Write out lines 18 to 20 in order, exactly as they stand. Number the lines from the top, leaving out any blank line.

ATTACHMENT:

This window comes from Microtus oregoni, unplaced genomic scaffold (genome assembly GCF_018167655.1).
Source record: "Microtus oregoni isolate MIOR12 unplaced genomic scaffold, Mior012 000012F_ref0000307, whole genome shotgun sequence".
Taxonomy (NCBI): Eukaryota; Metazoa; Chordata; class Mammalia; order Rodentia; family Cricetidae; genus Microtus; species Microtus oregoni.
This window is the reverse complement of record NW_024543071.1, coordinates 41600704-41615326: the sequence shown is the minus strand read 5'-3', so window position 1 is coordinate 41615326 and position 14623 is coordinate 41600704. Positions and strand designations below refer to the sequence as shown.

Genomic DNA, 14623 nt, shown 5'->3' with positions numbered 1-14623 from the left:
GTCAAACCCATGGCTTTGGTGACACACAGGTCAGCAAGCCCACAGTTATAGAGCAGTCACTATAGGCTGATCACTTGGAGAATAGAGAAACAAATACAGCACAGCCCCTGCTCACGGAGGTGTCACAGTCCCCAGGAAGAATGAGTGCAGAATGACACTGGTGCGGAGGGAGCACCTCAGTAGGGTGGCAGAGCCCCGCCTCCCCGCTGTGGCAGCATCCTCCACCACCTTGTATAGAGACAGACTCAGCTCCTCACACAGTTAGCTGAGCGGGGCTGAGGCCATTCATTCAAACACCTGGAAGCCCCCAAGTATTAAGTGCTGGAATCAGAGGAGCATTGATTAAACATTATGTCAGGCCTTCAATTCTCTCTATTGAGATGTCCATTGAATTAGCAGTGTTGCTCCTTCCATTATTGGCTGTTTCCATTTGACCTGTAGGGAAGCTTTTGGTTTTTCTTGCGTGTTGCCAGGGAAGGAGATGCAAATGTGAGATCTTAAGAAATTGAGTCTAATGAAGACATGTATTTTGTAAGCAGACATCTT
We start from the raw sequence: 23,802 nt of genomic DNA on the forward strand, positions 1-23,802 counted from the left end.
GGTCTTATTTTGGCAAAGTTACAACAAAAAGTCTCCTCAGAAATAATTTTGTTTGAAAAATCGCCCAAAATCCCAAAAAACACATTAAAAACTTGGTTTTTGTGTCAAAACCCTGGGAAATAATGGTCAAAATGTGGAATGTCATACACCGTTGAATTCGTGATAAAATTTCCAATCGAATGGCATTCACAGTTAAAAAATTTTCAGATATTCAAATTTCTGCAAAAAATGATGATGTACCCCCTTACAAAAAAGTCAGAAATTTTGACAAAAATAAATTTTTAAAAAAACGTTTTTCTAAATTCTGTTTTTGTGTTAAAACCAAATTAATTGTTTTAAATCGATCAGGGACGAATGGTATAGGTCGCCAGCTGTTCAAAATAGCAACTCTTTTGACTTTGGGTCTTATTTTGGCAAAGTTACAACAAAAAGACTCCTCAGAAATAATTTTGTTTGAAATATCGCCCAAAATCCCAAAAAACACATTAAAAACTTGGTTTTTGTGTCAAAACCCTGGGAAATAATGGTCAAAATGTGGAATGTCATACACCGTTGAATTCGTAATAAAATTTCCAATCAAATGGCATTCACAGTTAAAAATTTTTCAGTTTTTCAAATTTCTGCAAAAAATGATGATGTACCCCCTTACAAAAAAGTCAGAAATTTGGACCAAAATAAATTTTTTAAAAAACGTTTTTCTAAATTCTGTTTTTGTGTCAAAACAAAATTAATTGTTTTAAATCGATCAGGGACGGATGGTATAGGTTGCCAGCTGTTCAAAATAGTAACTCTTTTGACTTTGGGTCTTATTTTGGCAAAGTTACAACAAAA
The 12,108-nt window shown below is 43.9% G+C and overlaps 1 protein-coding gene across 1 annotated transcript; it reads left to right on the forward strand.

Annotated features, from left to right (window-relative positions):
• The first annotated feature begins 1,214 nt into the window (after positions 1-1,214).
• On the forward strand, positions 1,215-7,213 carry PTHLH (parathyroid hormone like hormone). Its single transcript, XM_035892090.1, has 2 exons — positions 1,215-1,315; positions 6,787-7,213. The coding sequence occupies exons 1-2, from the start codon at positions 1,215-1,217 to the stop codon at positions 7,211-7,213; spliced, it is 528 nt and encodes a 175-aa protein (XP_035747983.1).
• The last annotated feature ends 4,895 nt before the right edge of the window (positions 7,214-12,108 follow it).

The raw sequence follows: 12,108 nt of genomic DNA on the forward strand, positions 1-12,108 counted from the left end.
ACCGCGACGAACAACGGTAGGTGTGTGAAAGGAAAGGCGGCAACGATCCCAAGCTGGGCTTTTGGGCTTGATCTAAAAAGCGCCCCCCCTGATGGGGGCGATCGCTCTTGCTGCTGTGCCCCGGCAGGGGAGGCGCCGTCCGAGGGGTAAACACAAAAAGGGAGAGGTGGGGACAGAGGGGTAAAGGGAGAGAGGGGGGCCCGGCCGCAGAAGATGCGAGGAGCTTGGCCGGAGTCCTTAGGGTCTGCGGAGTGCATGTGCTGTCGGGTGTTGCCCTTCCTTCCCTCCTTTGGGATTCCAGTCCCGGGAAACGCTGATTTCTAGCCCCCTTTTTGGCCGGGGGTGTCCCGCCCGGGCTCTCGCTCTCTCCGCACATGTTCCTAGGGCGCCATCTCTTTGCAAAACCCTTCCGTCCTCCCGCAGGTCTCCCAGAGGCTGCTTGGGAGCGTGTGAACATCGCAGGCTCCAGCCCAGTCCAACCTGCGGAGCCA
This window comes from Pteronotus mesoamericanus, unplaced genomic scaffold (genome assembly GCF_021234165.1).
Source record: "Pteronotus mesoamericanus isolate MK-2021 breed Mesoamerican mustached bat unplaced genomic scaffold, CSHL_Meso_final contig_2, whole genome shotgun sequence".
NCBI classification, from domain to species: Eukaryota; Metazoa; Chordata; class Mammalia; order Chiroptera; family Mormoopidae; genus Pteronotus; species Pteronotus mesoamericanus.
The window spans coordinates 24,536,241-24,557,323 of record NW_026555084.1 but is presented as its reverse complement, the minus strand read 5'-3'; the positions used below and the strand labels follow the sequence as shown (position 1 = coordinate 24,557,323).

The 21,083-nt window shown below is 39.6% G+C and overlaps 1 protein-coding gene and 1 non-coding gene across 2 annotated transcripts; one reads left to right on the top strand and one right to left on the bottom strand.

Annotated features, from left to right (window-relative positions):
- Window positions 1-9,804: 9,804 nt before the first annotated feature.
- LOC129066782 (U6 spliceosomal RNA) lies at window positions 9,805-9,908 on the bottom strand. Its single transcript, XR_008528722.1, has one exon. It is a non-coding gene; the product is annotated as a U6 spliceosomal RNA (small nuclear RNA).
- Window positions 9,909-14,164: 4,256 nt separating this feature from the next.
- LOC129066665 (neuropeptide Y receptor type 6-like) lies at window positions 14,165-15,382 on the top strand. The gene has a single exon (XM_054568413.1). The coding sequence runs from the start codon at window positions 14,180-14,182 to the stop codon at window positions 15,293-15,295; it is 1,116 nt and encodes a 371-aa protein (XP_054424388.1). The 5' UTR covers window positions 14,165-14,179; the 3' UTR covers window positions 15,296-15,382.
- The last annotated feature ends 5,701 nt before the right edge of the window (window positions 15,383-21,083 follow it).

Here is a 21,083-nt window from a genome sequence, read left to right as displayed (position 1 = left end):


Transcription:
NCBI classification, from domain to species: Eukaryota; Metazoa; Chordata; class Mammalia; order Chiroptera; family Mormoopidae; genus Pteronotus; species Pteronotus mesoamericanus.
The window spans coordinates 24,536,241-24,557,323 of record NW_026555084.1 but is presented as its reverse complement, the minus strand read 5'-3'; the positions used below and the strand labels follow the sequence as shown (position 1 = coordinate 24,557,323).

The 21,083-nt window shown below is 39.6% G+C and overlaps 1 protein-coding gene and 1 non-coding gene across 2 annotated transcripts; one reads left to right on the top strand and one right to left on the bottom strand.